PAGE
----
As for falling into a deep recession, we’re already in one. If you can find the actual figures for unemployment, rather than the slightly doctored numbers you see on tv, we’re closer to 16% when you count the people who have run out of benefits and can’t get anymore, and still don’t have a job. We’re already screwed so badly we don’t know what to do with it. Our national debt is on the order of 14 Trillion dollars. I don’t think anyone can even grasp that number. Even if we discovered the art of turning things into Gold or created a one of a kind thing that everyone had to have and only we could make it, it would take us longer than the US as been a nation to pay off that amount of money, and yet it doesn’t stop growing. And every single member of the Government is responsible, regardless of Party. You say the Tea Party over reached, but in this situation, I think it isn’t that they over reached, its that the edge is so far gone, there’s nothing to even grasp.

    Maybe the people busting unions and taking hard lines are going about this wrong. Maybe they and those that refuse to work with them will crash the system. But at this point, it might be better to crash the system and start over, rather than continue on or try to alter a system that has deviated so far from what it originally was intended to be and has become so broken, that there is no “fixing it” there is only going back to the “Source Code” of what our heavily Pagan influence founding fathers wanted and starting over again with the Pagan ideals they founded this nation on before the Christians and other Monotheists ruined everything!

    • The funny thing is the entire budget problem could be solved with much less pain than Washington claims is necessary. In 1999 we had a budget surplus that, if it was left alone, would have given us the breathing room to pay off the national debt with ease. What changed since then was the Bush tax cuts which added a trillion dollars over the last decade to the national debt plus two wars in Iraq and Afghanistan. If American forces were pulled out of both countries, we rescinded the Bush tax cuts, and redirected oil and sugar subsidies to renewable energy then we would be back on our way to paying off the national debt and investing in the economy of tomorrow. That’s not even going into the savings we would gain if there was a real, honest review of how the DoD spends their money followed by taking a meat ax to the corruption and waste in military spending.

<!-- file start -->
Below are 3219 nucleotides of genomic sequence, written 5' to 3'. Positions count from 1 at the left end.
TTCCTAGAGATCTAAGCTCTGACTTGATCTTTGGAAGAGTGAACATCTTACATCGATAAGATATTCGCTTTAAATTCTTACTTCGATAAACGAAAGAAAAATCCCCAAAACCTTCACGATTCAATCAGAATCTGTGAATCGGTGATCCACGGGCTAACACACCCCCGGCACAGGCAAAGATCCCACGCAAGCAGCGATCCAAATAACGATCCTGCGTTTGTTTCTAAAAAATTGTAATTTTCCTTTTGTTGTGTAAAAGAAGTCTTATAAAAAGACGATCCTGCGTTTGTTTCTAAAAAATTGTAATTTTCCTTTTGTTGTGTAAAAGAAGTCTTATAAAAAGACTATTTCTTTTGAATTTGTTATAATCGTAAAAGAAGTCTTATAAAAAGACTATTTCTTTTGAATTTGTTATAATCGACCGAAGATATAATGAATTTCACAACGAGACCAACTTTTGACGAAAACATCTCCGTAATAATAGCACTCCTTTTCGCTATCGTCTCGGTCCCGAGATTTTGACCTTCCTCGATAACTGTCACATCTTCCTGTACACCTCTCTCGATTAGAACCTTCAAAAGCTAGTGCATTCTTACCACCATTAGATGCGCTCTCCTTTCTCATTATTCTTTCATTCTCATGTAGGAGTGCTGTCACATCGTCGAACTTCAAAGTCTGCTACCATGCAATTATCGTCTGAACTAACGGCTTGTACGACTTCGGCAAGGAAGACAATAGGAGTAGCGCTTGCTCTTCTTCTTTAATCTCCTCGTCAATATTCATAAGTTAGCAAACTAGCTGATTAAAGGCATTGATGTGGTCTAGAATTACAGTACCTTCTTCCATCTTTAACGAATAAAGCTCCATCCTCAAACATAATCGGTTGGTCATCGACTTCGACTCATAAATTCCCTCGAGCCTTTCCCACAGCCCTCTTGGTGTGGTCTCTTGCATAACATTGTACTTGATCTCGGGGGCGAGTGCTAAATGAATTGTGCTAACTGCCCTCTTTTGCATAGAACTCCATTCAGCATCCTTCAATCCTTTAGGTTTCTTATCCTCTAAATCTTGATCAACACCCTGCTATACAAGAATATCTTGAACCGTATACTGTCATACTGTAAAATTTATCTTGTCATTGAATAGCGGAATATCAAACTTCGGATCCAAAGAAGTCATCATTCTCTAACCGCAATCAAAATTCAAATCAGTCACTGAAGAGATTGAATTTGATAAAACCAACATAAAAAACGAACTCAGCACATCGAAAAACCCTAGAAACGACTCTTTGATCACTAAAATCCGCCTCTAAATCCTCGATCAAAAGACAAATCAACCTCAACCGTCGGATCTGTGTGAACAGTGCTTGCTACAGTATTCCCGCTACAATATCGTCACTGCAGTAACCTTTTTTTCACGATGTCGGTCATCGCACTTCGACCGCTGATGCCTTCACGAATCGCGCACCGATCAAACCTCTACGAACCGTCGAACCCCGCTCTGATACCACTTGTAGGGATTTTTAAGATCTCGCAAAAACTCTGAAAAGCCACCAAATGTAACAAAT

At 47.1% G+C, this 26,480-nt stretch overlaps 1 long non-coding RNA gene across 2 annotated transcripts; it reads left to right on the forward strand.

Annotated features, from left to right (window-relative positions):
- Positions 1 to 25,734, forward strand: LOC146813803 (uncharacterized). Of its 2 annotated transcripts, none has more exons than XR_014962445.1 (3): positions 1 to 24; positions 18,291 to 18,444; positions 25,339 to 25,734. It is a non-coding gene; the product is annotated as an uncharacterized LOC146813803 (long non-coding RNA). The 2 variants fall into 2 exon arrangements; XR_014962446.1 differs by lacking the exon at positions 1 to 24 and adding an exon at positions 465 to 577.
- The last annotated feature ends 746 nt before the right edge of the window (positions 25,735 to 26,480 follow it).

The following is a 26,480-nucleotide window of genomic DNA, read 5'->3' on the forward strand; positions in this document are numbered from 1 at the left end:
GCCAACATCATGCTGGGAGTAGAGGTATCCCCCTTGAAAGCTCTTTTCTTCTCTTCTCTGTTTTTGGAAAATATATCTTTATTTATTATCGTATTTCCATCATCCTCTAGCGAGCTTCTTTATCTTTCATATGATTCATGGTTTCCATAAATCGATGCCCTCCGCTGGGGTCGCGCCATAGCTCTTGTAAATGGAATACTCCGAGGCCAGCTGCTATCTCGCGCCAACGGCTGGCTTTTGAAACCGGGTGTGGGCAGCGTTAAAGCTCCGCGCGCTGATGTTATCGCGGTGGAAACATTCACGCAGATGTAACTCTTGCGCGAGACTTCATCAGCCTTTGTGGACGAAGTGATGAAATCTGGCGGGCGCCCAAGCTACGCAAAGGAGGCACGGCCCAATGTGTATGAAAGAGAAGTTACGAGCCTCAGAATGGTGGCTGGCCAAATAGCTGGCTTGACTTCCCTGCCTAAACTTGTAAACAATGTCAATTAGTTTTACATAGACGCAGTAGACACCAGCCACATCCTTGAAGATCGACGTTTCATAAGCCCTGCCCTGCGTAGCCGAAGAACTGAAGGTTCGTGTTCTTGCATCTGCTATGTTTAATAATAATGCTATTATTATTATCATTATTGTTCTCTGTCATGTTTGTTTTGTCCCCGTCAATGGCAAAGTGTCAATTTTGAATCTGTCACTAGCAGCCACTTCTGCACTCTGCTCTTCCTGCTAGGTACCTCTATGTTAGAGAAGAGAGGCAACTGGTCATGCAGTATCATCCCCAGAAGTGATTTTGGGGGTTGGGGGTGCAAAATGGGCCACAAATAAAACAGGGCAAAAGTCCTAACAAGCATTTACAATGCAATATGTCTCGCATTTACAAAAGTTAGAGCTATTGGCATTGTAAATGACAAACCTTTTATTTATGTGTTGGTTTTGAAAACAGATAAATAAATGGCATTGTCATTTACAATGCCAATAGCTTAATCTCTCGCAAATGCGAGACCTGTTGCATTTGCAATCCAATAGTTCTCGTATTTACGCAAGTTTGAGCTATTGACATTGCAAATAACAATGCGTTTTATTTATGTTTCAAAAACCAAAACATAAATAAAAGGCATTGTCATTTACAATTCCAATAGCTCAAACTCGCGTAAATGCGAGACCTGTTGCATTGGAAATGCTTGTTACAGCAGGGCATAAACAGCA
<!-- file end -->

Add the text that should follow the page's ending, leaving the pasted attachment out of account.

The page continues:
Of course given the way Washington is now that would be politically impossible. The Republican Party threw a fit over the possible end of the Bush tax cuts threatening to kill unemployment extensions, there are too many hawks in both parties who for whatever reason want us to stay overseas in Iraqistan, and the oil and sugar industries would blanket DC in lobbyists at the first whisper of such a plan.

      There’s a lot more going on in DC than just the two parties. While they definitely share the blame a lot of very rich and powerful people are currently making lots of money under the status quo. Those people will fight tooth and nail to protect their very lucrative sources of income before they see them go out the window.

      • I would still argue the Bush tax cuts were/are a good thing. The last thing the government needs is to have control/access to even more money. And at least one of those two wars we had were/are necessary. While you’re complaining about them, you might wanna complain about the Third that Obama is getting us involved in, or the 10 trillion something he added onto that debt.

        Like i said, everyone wants what they want, and none of them are going to compromise. Blaming some and not others isn’t going to change that.

        • There is not a single credible study that shows the Bush tax cuts had any positive economic impact. Believe all you want to but the empirical data shows quite to the contrary that unemployment benefits produce more jobs than the Bush tax cuts did.

          Quite frankly I have no problem blaming one side more than the other when one side is much more at fault. It was the GOP that got us two wars in Asia and the Bush tax cuts which obliterated our fiscal soundness. That the Tea Party was so willing to double-down on a government shutdown with Planned Parenthood funding being the sticking point only reinforces that genuine fiscal soundness is not in their agenda.